Editor’s Note: The phone number for the local Suicide Prevention & Crisis hotline is 607-272-1616.
ITHACA, N.Y. — Nearly 300 people walked for suicide awareness and prevention effort Saturday at the sixth annual Out of the Darkness Community Walk Saturday at Cass Park.
The event raised $9,928 and will continue accepting donations until the end of January. As part of the American Foundation for Suicide Prevention , the walk funds prevention and mental illness treatment options, and aims to reduce the national rate of suicide by 20 percent by 2025.
“Prevention is pretty much the only thing that’s going to take care of it,” said Maureen Babel, of Cortland.
It was her first year at the march since her daughter died by suicide three years ago. She said she meant to come every year, but this is the first one where she felt like she’d be able to make it through the walk.
“It was good for me to do, something I had to do,” she said, saying that about 10 friends and family members joined her, including her son Andreas Ioannou.
Wearing a bright pink shirt that read, “Steps for Steph,” Babel talked about her 15-year-old daughter Stephanie Nicole Ioannou.
She said her daughter was a person who was always smiling, who could light up a room just by walking into it.
“She had a great sense of humor. She was very sweet, full of life,” Babel said. “When it happened it destroyed my family. It was a shock.”
For suicide to happen to her daughter, she said, made her realize how disguised mental illness can be.
“You can’t see what’s inside a person. You can’t see what they’re thinking,” she said.
Stacy Ayres, of Freeville, helped organize the walk. She has also lost family members to suicide, as well as battled her own depression.
She’s had two cousins die from suicide, along with her father who took his life 12 years ago.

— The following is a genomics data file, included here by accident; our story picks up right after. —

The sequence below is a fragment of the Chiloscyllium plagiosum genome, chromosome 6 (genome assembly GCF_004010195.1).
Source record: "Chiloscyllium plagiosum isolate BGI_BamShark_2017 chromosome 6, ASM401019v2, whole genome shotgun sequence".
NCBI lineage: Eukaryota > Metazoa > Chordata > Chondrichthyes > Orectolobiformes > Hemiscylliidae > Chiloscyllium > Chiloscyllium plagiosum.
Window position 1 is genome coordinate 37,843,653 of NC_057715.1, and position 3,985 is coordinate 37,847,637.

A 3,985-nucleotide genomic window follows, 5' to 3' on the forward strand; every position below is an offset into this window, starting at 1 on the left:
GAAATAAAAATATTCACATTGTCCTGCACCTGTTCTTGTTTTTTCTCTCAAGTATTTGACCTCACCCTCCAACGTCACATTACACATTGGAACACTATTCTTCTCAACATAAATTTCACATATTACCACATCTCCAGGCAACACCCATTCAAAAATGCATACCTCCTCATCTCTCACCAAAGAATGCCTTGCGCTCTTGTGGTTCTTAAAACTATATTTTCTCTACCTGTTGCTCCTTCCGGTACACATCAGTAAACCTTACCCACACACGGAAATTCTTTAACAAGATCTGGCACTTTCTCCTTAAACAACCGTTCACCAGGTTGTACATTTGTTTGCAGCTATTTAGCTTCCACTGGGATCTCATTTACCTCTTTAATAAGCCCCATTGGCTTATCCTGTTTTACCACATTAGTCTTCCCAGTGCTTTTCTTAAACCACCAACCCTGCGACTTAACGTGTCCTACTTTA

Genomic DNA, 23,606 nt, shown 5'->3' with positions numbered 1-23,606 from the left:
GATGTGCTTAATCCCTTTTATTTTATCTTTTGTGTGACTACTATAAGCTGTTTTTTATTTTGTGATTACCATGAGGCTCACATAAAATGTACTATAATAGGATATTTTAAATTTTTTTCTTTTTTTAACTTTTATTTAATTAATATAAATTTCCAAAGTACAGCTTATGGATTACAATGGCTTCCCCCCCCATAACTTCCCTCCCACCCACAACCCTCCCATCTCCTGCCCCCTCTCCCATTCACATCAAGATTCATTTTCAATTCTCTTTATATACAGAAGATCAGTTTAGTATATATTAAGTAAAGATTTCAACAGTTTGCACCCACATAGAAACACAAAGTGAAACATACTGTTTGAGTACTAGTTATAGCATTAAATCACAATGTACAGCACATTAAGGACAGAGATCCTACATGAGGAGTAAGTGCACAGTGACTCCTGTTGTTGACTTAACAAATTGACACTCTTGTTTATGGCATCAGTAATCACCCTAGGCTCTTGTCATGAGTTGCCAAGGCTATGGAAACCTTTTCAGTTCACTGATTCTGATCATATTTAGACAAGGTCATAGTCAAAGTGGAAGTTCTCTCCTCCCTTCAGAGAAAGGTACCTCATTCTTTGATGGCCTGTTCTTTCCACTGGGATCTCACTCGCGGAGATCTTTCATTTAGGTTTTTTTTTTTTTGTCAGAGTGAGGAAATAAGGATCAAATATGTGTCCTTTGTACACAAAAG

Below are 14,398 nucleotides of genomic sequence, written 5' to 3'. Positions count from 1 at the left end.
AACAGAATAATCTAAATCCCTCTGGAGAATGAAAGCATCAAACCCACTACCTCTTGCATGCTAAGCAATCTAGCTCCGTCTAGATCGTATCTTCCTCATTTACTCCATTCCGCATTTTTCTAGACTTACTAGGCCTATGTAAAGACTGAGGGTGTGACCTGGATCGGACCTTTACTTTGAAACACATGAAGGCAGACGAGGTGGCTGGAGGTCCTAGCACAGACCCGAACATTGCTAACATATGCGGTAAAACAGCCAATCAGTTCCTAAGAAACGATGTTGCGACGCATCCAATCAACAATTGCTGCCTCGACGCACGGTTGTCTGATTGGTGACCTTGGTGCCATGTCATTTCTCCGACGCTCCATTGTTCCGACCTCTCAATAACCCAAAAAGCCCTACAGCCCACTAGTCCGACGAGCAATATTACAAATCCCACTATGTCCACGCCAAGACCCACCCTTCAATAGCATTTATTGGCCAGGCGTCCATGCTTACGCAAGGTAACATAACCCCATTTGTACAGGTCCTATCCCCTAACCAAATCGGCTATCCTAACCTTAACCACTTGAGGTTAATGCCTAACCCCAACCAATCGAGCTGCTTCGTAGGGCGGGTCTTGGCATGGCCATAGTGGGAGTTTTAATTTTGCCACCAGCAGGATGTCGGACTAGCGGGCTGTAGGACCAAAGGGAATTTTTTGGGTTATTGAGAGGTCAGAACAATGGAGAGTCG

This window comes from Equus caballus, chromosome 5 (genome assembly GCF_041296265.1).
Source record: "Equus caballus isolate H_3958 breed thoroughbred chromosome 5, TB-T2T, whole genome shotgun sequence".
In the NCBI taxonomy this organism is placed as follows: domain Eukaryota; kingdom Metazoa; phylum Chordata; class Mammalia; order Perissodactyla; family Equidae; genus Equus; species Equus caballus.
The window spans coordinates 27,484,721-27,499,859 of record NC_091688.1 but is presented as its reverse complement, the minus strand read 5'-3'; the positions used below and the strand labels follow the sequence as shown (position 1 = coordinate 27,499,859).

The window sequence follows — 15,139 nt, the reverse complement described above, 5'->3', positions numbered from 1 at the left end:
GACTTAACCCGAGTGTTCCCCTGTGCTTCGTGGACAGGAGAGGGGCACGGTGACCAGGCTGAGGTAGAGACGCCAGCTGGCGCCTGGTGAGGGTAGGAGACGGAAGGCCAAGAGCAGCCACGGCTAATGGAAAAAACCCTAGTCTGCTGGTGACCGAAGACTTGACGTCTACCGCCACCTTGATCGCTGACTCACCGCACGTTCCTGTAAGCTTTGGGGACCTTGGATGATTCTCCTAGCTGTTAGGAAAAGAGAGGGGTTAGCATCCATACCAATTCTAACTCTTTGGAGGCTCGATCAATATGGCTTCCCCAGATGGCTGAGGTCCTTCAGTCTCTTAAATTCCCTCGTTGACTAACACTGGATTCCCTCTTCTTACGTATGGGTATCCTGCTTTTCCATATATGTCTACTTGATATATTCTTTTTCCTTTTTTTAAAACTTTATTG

“After my dad’s suicide, I learned quickly about depression in my family, as I was finally face-to face with my own depression, learning what bi-polar looked like and how it affected me,” she said. “I am still learning and fighting for myself, my family, and others who have been touched with suicide and mental illness.”
She said she has joined support groups for those who have lost loved ones to suicide and is the board chair of the Central New York chapter of the AFSP. On her right wrist, a semicolon is tattooed, indicating that at a time when she could have ended her life, she kept living.
“Everyone has a role to play in preventing suicide. Together, we can learn the suicide risks and warning signs, and encourage those who struggle to seek help,” she said.
Locally, there are agencies to help people suffering from depression or considering self-harm. The Hillside – Family of Agencies has a list of resources specifically regarding suicide here. The website also offers people the opportunity to find resources in regard to other struggles including LGBTQ+ issues, youth services, religious services, domestic violence, among many others. To create a customized list of resources, click here.